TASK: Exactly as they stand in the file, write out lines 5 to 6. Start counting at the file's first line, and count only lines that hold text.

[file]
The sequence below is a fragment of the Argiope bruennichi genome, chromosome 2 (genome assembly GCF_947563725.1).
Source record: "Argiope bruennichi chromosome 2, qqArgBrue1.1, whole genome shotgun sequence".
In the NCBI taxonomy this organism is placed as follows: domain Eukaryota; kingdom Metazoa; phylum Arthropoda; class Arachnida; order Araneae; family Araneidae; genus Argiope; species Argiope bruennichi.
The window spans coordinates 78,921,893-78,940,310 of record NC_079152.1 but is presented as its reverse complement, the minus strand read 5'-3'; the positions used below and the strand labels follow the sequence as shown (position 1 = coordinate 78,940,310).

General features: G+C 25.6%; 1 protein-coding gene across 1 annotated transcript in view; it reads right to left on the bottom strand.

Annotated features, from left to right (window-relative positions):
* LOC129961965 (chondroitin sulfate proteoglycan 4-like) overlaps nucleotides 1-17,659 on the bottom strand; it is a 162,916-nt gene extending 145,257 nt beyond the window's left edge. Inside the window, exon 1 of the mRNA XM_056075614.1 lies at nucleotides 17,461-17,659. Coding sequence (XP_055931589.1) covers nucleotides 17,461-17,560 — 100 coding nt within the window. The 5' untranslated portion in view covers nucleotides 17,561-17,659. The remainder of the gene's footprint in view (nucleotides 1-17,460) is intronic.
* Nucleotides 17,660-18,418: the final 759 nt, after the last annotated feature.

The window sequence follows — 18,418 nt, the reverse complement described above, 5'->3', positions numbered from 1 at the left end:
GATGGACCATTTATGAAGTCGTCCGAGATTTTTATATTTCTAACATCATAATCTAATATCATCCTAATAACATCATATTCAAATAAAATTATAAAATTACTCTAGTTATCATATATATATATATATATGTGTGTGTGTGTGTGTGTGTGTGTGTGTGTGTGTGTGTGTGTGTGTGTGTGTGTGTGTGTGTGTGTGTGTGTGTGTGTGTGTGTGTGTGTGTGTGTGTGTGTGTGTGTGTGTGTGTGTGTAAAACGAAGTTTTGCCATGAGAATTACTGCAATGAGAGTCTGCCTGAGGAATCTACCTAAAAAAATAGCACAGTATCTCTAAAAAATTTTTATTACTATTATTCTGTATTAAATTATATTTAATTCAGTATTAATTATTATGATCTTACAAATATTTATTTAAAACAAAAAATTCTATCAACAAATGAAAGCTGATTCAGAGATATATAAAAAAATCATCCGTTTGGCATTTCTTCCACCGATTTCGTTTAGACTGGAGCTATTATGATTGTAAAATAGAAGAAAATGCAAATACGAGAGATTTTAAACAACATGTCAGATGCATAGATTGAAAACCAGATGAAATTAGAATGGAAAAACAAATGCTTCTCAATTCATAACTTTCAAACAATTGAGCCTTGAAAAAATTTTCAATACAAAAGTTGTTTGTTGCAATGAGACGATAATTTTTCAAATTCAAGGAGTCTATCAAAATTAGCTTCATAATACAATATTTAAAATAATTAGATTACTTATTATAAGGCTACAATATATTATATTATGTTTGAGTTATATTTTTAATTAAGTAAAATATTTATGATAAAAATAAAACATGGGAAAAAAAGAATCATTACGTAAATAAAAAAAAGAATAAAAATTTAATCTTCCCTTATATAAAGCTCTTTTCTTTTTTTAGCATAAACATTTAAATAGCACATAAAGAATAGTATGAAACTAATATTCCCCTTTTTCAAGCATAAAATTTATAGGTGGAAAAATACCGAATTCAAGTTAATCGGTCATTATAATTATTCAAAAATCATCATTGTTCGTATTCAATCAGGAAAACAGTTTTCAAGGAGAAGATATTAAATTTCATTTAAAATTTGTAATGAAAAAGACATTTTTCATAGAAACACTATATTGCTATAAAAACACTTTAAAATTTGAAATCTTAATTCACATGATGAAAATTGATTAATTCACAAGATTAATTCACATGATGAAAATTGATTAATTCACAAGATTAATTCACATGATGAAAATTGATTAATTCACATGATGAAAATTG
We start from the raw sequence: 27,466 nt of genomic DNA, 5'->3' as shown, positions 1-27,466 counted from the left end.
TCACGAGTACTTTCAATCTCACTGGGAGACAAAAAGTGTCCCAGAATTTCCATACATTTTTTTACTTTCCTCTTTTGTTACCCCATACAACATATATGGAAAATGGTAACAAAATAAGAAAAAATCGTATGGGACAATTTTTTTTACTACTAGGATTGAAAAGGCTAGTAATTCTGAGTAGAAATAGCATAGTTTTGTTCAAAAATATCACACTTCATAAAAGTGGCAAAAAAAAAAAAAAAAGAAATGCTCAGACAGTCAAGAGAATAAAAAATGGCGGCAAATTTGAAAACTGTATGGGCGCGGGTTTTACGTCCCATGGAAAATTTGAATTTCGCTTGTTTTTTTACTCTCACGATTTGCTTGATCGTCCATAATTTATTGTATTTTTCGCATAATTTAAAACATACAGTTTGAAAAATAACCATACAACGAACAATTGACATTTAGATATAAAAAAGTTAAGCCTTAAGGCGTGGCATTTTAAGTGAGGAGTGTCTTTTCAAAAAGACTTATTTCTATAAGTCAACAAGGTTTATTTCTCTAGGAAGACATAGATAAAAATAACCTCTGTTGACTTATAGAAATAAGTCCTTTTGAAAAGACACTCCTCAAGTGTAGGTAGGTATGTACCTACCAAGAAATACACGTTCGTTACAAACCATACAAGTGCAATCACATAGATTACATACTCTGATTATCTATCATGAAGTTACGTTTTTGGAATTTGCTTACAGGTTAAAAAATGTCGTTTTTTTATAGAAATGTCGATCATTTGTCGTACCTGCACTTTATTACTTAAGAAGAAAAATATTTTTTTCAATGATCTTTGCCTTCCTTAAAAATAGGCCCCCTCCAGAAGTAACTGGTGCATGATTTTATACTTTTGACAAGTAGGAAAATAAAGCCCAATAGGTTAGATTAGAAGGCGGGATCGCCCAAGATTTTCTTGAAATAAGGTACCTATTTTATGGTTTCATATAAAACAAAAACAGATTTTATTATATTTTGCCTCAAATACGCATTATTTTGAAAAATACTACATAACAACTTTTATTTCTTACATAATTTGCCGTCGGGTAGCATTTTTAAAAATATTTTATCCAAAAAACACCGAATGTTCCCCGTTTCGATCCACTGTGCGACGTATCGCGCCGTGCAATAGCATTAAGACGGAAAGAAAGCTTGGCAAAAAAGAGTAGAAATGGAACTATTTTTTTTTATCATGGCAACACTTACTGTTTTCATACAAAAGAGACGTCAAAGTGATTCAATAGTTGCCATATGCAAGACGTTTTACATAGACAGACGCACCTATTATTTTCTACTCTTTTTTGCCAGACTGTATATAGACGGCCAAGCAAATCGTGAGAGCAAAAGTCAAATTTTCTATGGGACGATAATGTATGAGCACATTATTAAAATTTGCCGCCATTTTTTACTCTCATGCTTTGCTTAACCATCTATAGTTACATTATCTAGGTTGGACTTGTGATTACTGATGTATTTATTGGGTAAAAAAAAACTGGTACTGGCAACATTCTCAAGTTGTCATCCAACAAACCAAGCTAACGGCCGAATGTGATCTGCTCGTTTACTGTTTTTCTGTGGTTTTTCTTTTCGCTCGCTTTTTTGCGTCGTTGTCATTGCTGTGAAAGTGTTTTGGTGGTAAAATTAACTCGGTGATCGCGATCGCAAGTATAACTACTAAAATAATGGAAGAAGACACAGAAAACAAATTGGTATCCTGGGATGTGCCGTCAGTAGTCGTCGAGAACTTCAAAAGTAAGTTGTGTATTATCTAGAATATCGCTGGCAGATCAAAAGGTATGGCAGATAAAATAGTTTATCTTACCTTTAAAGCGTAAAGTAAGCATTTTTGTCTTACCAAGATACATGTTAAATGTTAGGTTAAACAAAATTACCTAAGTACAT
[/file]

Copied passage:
General features: G+C 25.6%; 1 protein-coding gene across 1 annotated transcript in view; it reads right to left on the bottom strand.

Annotated features, from left to right (window-relative positions):